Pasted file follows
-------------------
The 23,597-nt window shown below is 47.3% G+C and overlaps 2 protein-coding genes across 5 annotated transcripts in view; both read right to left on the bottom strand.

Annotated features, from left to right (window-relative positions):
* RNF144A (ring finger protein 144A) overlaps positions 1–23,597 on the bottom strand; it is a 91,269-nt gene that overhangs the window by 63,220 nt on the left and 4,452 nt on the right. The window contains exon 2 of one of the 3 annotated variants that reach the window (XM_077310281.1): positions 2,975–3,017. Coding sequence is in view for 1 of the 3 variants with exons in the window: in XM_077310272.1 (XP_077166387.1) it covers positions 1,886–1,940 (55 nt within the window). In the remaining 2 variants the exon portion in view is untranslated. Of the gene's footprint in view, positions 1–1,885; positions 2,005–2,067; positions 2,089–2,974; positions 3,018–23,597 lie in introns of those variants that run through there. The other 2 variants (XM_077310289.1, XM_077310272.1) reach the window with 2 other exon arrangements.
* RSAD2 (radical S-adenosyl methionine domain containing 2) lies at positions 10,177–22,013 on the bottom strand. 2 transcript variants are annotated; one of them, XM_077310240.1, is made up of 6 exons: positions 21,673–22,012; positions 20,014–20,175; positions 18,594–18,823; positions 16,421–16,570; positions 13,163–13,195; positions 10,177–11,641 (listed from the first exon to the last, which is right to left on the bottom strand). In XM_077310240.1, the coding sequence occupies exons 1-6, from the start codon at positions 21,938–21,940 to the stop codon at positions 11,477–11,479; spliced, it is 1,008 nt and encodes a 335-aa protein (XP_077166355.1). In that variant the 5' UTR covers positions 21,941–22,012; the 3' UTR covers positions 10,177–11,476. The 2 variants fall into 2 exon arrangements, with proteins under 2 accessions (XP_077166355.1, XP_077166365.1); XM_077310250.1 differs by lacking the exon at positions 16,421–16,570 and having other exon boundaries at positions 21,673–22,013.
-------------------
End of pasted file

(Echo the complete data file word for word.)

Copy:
The 23,597-nt window shown below is 47.3% G+C and overlaps 2 protein-coding genes across 5 annotated transcripts in view; both read right to left on the bottom strand.

Annotated features, from left to right (window-relative positions):
* RNF144A (ring finger protein 144A) overlaps positions 1–23,597 on the bottom strand; it is a 91,269-nt gene that overhangs the window by 63,220 nt on the left and 4,452 nt on the right. The window contains exon 2 of one of the 3 annotated variants that reach the window (XM_077310281.1): positions 2,975–3,017. Coding sequence is in view for 1 of the 3 variants with exons in the window: in XM_077310272.1 (XP_077166387.1) it covers positions 1,886–1,940 (55 nt within the window). In the remaining 2 variants the exon portion in view is untranslated. Of the gene's footprint in view, positions 1–1,885; positions 2,005–2,067; positions 2,089–2,974; positions 3,018–23,597 lie in introns of those variants that run through there. The other 2 variants (XM_077310289.1, XM_077310272.1) reach the window with 2 other exon arrangements.
* RSAD2 (radical S-adenosyl methionine domain containing 2) lies at positions 10,177–22,013 on the bottom strand. 2 transcript variants are annotated; one of them, XM_077310240.1, is made up of 6 exons: positions 21,673–22,012; positions 20,014–20,175; positions 18,594–18,823; positions 16,421–16,570; positions 13,163–13,195; positions 10,177–11,641 (listed from the first exon to the last, which is right to left on the bottom strand). In XM_077310240.1, the coding sequence occupies exons 1-6, from the start codon at positions 21,938–21,940 to the stop codon at positions 11,477–11,479; spliced, it is 1,008 nt and encodes a 335-aa protein (XP_077166355.1). In that variant the 5' UTR covers positions 21,941–22,012; the 3' UTR covers positions 10,177–11,476. The 2 variants fall into 2 exon arrangements, with proteins under 2 accessions (XP_077166355.1, XP_077166365.1); XM_077310250.1 differs by lacking the exon at positions 16,421–16,570 and having other exon boundaries at positions 21,673–22,013.